Wednesday, September 17, 2008

Church, state, and society

His Excellency, Archbishop John Favalora of Miami, writes a very wise pastoral letter to his people about the role of the church in society as it pertains to elections, namely that it is not the role of the church to tell you for whom to vote, or vote against. He tells his beloved people: "Your duty as Catholics is to listen to [the Church's] teachings before making rational, informed, conscientious decisions regarding whom or what to vote for".

This comes in the wake of the Holy Father's Elysee address on church/state relations. More to follow when the full text becomes available. Thanks to Rocco, over at Whispers, for both items.

Deacon Greg gives us a look at The Church through the eyes of a young French priest:

"Even if French people don’t go to church as often as they used to, the Catholic Church still has a reason to be, he says. 'The Church responds to three essential demands: to be listened to, to be loved and to be comforted. That’s what makes the reality of Christ, not some theory.' According to Father Cornudet, the proportion of French people – practicing catholic or not – who are attached to the Church’s values is rising, even if they don’t agree with everything.

"As a result, the number of Catholics who go to Sunday mass has dropped significantly, even among those who call themselves practicing Catholics. According to an August 2006 La Croix-Ifop poll, 65% of French people declared themselves Catholics but less than 5% of them said they went to mass.

"'Our society has turned faith into a private matter,' concludes Father Cornudet.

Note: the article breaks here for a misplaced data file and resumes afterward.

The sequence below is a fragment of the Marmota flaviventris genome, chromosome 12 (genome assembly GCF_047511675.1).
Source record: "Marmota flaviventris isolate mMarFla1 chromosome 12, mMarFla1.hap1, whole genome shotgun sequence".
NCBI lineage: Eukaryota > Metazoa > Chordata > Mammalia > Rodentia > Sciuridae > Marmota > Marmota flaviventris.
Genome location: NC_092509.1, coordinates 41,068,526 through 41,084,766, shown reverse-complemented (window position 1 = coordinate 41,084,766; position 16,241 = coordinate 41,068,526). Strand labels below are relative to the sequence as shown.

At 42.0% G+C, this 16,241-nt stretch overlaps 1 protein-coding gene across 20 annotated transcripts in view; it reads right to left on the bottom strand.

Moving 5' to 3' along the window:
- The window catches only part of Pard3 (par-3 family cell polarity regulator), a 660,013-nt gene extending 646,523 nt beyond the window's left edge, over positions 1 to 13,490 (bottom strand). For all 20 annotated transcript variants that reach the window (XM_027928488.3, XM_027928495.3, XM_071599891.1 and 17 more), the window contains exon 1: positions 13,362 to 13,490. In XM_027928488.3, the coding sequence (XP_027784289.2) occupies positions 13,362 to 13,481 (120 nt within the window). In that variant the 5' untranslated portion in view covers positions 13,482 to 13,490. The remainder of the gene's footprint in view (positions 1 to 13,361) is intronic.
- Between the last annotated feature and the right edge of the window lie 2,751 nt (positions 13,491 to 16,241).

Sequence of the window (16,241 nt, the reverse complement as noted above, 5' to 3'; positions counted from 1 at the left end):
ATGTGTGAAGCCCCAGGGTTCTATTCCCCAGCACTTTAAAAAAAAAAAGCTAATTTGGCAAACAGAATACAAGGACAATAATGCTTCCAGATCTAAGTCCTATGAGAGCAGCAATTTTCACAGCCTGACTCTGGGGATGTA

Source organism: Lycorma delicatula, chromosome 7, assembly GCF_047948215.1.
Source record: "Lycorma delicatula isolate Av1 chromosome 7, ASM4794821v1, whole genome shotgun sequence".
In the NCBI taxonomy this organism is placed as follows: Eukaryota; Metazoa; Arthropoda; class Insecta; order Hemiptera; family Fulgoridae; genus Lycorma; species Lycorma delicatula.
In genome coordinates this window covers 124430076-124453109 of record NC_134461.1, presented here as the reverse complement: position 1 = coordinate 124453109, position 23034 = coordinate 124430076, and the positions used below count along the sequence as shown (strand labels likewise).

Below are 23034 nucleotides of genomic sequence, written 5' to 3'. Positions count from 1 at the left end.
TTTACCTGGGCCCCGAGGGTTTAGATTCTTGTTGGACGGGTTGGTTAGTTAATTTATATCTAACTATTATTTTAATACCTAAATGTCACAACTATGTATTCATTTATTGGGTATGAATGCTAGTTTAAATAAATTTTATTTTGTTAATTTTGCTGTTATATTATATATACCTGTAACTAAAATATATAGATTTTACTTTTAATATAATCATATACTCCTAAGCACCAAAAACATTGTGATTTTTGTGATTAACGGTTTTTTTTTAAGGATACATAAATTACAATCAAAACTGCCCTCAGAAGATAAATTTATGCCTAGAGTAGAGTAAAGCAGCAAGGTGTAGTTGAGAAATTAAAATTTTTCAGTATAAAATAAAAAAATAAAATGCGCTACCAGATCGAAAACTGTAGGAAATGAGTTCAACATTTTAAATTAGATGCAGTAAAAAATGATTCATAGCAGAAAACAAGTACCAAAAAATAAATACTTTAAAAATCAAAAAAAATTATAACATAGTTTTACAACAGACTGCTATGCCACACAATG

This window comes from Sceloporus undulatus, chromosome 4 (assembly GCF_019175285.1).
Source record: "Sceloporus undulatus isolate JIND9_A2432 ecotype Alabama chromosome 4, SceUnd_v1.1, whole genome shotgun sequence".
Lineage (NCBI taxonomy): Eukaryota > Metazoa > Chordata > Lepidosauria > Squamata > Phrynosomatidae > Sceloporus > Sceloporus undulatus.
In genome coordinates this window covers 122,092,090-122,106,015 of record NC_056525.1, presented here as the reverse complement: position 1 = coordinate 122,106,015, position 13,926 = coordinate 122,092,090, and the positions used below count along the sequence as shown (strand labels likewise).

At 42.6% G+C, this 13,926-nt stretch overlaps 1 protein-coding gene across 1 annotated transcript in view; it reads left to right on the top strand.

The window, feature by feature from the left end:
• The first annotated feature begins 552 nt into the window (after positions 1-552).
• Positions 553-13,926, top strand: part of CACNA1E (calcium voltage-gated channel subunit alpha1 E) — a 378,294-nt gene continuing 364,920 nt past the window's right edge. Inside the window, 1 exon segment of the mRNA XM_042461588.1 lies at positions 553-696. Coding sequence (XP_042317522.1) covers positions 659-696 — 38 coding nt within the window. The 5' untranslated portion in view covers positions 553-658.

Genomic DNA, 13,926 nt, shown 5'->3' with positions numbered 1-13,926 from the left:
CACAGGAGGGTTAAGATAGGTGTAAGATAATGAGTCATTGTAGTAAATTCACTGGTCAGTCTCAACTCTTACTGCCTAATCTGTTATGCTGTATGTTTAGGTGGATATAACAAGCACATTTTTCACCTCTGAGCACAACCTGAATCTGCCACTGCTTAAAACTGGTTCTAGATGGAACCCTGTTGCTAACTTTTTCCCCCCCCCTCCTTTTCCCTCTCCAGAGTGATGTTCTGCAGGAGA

I find Fr. Cornudet's response to the reality in his country a very mature Christian response. Indeed, Christ's reality is "not some theory". While we might lament faith becoming a private matter, and rightly so, we also have to lament that too often, even now, the Catholic Church expends a lot of energy, too much in my humble opinion, trying to keep institutions afloat that have long since lost their sense of purpose and mission and do not contribute very much, if anything at all, to the Spirit-led reality of Christ the church is called to be. Hence, we contribute to the privatization and highly personal faith that sees essential things, like Mass attendance, as non-essential. Nonetheless, we keep on. At the back of the mind of every Catholic who does not attend Mass regularly is the assumption, the belief, the axiom, that Mass will be available when and where they choose to go. While that assumption is both a presumption and rather audacious, it is true, but becoming less so in a lot of places.

1 comment:

  1. Interesting comment about the presumption of the availability of the sacraments when and where we want them. Reminds me of a deacon up in Alaska I heard about. He can attend Mass only once a month because of lack of availability of the sacraments up there. He is busy ministering every week, doing what he can give the circumstances, starkly aware of the need for the Eucharist in the lives of people. There is no presumption with them.

    We tend to be "consumers" of the Church rather than members of the Body as Paul would have it. We look for what we believe we need and go get it. This seems so far from experiencing the Church (the assembly of believers) as the incarnate Jesus, to whom we want to give ourselves. I don't think church men and women have articulated that in a way that resonates with the person in the pew. Paul seems to have done a good job in his day.

    Having lived in Rome and around the Church there, it does seem that some of its institutions consume a lot of energy/resources that could be better spent elsewhere.


A political non-rant

In the wake of yesterday's Helsinki press conference, which, like a lot of my fellow U.S. citizens, as well as many people abroad, left ...